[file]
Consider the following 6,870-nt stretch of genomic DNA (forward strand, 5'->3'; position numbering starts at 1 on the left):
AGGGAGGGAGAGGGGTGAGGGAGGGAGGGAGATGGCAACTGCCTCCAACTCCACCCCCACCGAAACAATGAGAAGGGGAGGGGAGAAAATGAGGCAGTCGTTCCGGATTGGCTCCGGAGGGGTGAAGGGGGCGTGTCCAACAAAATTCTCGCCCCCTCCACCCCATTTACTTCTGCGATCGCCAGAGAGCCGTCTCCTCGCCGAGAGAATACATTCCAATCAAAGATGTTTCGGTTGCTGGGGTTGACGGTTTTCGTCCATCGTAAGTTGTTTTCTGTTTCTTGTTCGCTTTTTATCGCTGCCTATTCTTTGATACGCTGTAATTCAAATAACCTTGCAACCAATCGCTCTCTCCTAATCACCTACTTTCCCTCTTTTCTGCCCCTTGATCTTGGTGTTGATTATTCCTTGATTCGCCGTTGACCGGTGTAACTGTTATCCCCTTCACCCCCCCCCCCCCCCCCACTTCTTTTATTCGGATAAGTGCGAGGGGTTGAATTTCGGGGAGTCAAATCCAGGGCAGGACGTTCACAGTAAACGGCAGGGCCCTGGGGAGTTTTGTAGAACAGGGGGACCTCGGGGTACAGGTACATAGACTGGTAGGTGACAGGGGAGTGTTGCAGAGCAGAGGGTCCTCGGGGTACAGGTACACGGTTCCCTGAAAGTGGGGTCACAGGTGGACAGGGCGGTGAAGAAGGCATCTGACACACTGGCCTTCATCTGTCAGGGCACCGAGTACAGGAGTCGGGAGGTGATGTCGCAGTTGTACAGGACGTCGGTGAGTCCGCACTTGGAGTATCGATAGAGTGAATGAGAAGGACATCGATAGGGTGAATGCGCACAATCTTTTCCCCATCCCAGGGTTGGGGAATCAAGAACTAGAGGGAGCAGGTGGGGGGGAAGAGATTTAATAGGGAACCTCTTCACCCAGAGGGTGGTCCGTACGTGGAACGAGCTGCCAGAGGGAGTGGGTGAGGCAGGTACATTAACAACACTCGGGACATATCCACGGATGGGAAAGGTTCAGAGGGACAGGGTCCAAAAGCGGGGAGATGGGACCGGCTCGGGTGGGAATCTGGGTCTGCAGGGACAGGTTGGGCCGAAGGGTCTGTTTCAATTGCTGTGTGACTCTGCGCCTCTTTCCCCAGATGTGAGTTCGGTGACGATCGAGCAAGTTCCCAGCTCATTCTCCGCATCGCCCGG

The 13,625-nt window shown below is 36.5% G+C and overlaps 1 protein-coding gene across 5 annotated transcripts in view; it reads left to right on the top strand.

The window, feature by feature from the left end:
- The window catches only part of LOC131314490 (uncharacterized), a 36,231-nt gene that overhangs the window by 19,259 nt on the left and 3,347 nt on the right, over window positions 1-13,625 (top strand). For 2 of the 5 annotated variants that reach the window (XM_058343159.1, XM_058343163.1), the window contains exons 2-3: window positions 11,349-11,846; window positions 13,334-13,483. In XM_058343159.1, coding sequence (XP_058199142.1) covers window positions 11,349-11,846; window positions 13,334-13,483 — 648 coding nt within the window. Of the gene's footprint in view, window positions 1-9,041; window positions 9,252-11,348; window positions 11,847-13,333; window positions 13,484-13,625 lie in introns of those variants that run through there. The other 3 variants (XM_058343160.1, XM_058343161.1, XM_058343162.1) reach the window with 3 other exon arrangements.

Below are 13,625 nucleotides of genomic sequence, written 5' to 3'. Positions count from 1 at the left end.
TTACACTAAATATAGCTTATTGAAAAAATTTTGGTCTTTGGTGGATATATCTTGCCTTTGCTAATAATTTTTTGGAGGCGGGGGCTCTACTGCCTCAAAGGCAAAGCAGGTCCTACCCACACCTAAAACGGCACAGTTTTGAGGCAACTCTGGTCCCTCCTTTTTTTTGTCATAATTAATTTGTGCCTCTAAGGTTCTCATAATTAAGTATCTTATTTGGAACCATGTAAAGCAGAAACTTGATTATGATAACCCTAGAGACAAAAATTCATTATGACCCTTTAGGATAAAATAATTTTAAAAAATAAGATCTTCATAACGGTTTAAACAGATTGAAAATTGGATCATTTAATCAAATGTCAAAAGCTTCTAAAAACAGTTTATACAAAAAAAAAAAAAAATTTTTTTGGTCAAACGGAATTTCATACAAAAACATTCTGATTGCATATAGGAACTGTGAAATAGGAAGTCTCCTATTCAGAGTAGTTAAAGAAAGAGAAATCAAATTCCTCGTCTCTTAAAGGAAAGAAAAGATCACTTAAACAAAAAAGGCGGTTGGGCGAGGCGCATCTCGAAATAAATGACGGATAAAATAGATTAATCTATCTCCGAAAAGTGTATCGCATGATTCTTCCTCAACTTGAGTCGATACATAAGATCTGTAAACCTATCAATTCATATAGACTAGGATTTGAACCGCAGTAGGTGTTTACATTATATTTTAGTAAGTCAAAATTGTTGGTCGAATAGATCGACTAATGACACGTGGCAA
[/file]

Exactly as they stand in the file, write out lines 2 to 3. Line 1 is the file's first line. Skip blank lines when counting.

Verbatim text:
AGGGAGGGAGAGGGGTGAGGGAGGGAGGGAGATGGCAACTGCCTCCAACTCCACCCCCACCGAAACAATGAGAAGGGGAGGGGAGAAAATGAGGCAGTCGTTCCGGATTGGCTCCGGAGGGGTGAAGGGGGCGTGTCCAACAAAATTCTCGCCCCCTCCACCCCATTTACTTCTGCGATCGCCAGAGAGCCGTCTCCTCGCCGAGAGAATACATTCCAATCAAAGATGTTTCGGTTGCTGGGGTTGACGGTTTTCGTCCATCGTAAGTTGTTTTCTGTTTCTTGTTCGCTTTTTATCGCTGCCTATTCTTTGATACGCTGTAATTCAAATAACCTTGCAACCAATCGCTCTCTCCTAATCACCTACTTTCCCTCTTTTCTGCCCCTTGATCTTGGTGTTGATTATTCCTTGATTCGCCGTTGACCGGTGTAACTGTTATCCCCTTCACCCCCCCCCCCCCCCCCACTTCTTTTATTCGGATAAGTGCGAGGGGTTGAATTTCGGGGAGTCAAATCCAGGGCAGGACGTTCACAGTAAACGGCAGGGCCCTGGGGAGTTTTGTAGAACAGGGGGACCTCGGGGTACAGGTACATAGACTGGTAGGTGACAGGGGAGTGTTGCAGAGCAGAGGGTCCTCGGGGTACAGGTACACGGTTCCCTGAAAGTGGGGTCACAGGTGGACAGGGCGGTGAAGAAGGCATCTGACACACTGGCCTTCATCTGTCAGGGCACCGAGTACAGGAGTCGGGAGGTGATGTCGCAGTTGTACAGGACGTCGGTGAGTCCGCACTTGGAGTATCGATAGAGTGAATGAGAAGGACATCGATAGGGTGAATGCGCACAATCTTTTCCCCATCCCAGGGTTGGGGAATCAAGAACTAGAGGGAGCAGGTGGGGGGGAAGAGATTTAATAGGGAACCTCTTCACCCAGAGGGTGGTCCGTACGTGGAACGAGCTGCCAGAGGGAGTGGGTGAGGCAGGTACATTAACAACACTCGGGACATATCCACGGATGGGAAAGGTTCAGAGGGACAGGGTCCAAAAGCGGGGAGATGGGACCGGCTCGGGTGGGAATCTGGGTCTGCAGGGACAGGTTGGGCCGAAGGGTCTGTTTCAATTGCTGTGTGACTCTGCGCCTCTTTCCCCAGATGTGAGTTCGGTGACGATCGAGCAAGTTCCCAGCTCATTCTCCGCATCGCCCGG

The 13,625-nt window shown below is 36.5% G+C and overlaps 1 protein-coding gene across 5 annotated transcripts in view; it reads left to right on the top strand.